- UCSC Astronomy Professor Steve Vogt stands inside the dome of the Automated Planet Finder. Photo by Laurie Hatch.
The APF is the world's first robotic telescope capable of detecting rocky planets that might support life in other solar systems.
Extrasolar planetary research has been very successful at Lick Observatory, yet observing time on the Lick Observatory Shane 3-m telescope and Keck 10-m Telescopes for any one project is extremely limited. By operating robotically every on clear night, APF will greatly increase chances of detecting extrasolar planets. APF's more efficient system and higher resolution spectrometer will increase astronomers' ability to detect these planets.
APF consists of a 2.4-meter automated telescope and enclosure, and a high-resolution spectrograph. The telescope and spectrograph will operate robotically every night, like the KAIT. APF will target a preprogrammed list of nearby stars and observe them every night for months, in search of rocky planets with very low masses, similar to Earth. The ultimate goal of extrasolar planet research is to find nearby planets like Earth that may support life.
The spectrograph was designed by UCO's Steve Vogt and built at UCO's Technical Facilities. Named for Gloria and Kenneth Levy, who supported its construction with a generous donation, the spectrograph uses a large camera, diffraction grating, and prism to break up the starlight into over 200,000 distinct colors, and brings all those colors to focus on a CCD. The spectrograph thus produces a very high resolution digital spectrum of the starlight.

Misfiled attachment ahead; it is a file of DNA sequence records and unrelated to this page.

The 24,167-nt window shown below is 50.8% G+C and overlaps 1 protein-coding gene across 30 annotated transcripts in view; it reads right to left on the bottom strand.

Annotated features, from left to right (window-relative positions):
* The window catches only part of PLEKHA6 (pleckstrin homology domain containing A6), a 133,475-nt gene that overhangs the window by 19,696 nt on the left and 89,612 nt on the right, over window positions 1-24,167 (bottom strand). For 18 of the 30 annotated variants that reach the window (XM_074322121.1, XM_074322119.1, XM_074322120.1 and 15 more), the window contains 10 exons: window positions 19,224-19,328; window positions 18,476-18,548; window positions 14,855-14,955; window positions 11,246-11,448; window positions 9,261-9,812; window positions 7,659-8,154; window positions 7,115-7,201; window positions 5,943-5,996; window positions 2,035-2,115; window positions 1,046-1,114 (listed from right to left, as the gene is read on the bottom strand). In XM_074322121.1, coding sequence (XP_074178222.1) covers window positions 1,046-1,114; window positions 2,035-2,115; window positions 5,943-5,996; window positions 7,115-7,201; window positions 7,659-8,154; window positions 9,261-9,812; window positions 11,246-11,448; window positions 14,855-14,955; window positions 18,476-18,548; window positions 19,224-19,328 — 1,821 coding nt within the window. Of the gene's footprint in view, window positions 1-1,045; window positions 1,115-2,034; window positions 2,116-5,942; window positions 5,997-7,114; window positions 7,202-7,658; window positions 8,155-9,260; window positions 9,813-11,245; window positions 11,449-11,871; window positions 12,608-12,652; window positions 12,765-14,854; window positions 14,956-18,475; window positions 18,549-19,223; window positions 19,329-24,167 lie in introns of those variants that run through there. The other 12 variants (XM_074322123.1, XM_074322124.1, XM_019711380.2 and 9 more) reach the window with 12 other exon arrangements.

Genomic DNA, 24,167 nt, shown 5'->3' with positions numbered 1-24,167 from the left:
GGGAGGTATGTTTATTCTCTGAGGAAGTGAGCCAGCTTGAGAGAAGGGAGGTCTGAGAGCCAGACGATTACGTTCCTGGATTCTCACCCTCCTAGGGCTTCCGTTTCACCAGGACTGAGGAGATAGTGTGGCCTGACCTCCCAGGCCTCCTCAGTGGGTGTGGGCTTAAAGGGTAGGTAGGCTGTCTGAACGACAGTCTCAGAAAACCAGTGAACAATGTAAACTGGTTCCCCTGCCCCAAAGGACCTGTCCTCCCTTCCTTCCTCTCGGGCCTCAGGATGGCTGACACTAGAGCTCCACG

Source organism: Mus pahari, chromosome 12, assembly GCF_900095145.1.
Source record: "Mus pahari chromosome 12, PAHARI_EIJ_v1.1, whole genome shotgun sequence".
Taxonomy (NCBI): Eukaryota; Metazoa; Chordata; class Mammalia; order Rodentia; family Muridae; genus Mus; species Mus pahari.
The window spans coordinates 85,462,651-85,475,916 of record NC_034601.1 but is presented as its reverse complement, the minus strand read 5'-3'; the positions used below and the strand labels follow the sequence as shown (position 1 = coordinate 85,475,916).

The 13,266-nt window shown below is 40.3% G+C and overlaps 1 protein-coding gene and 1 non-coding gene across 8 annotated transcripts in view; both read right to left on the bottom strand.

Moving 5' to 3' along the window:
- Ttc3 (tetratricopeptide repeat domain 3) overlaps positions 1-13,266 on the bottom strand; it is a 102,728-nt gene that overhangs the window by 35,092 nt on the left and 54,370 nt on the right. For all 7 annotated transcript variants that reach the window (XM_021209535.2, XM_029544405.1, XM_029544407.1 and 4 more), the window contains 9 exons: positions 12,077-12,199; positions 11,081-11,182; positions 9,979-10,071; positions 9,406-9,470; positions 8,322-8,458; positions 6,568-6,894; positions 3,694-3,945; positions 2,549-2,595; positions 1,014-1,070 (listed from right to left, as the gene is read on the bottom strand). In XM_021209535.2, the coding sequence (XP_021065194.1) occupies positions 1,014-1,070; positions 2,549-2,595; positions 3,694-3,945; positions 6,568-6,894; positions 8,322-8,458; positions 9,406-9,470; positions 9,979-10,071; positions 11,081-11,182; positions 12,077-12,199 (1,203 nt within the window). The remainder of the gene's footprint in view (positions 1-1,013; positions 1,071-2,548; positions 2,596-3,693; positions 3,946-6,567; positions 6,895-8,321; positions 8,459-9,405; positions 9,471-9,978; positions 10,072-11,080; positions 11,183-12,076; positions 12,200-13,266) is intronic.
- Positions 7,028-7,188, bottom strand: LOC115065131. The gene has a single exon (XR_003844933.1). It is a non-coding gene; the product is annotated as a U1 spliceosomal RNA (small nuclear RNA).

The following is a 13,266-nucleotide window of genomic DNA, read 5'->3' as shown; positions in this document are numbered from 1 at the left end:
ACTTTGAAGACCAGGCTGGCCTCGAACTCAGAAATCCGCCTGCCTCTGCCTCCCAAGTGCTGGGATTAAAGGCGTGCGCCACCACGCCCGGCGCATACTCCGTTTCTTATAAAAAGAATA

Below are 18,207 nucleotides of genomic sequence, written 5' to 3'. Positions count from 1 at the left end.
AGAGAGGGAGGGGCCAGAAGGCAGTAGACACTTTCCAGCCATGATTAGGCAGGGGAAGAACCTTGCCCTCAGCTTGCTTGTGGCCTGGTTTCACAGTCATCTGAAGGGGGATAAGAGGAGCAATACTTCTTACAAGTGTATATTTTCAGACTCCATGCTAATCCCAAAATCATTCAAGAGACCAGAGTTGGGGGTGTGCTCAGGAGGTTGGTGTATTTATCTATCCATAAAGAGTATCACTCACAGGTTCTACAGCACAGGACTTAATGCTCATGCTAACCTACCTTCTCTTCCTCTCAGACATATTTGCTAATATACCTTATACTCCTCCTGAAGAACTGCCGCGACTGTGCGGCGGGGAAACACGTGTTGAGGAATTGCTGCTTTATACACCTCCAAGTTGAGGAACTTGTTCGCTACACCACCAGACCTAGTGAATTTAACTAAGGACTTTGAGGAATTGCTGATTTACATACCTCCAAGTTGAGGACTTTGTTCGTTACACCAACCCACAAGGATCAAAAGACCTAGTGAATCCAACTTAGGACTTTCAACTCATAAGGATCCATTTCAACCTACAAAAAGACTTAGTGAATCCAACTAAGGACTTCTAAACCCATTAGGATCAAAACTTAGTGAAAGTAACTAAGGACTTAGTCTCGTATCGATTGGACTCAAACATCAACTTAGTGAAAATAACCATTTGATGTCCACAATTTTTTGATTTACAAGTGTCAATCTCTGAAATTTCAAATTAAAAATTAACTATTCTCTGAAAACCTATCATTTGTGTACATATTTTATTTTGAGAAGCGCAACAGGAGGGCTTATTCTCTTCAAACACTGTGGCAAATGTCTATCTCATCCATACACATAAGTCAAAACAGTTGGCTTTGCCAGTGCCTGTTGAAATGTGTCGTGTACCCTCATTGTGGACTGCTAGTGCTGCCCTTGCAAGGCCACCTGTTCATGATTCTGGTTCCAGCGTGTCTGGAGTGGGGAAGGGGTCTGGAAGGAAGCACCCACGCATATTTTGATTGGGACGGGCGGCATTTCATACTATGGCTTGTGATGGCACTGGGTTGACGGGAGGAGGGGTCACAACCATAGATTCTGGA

The sensitive Levy spectrograph is optimized for speed and radial velocity precision. It will detect velocity changes in each star's movement down to 1 meter per second, equivalent to human walking speed. This change in a star's velocity could indicate that planets are pulling on the star with their gravitational forces. Since the spectrograph detects the smallest possible velocity changes, planets of lowest possible mass can be detected. This enables astronomers to find small rocky earthlike planets. Spectrographic data will be fed into an extrasolar planet data pipeline, which astronomers will then analyze to discover new planets.
Construction of the APF was an international project. The mirror glass was cast and shaped in Russia and optically figured at Rayleigh Optical in Baltimore, MD. The telescope body was assembled in Tucson by EOS. The dome enclosure was fabricated in Australia. The spectrograph was designed and fabricated in California.
To learn more about APF, also known as RPF (Rocky Planet Finder), visit the Rocky Planet Finder website. To learn more about extrasolar planet hunting at Lick Observatory, visit the research page. To learn more about extrasolar planets and research methods, visit the California & Carnegie Exoplanet website.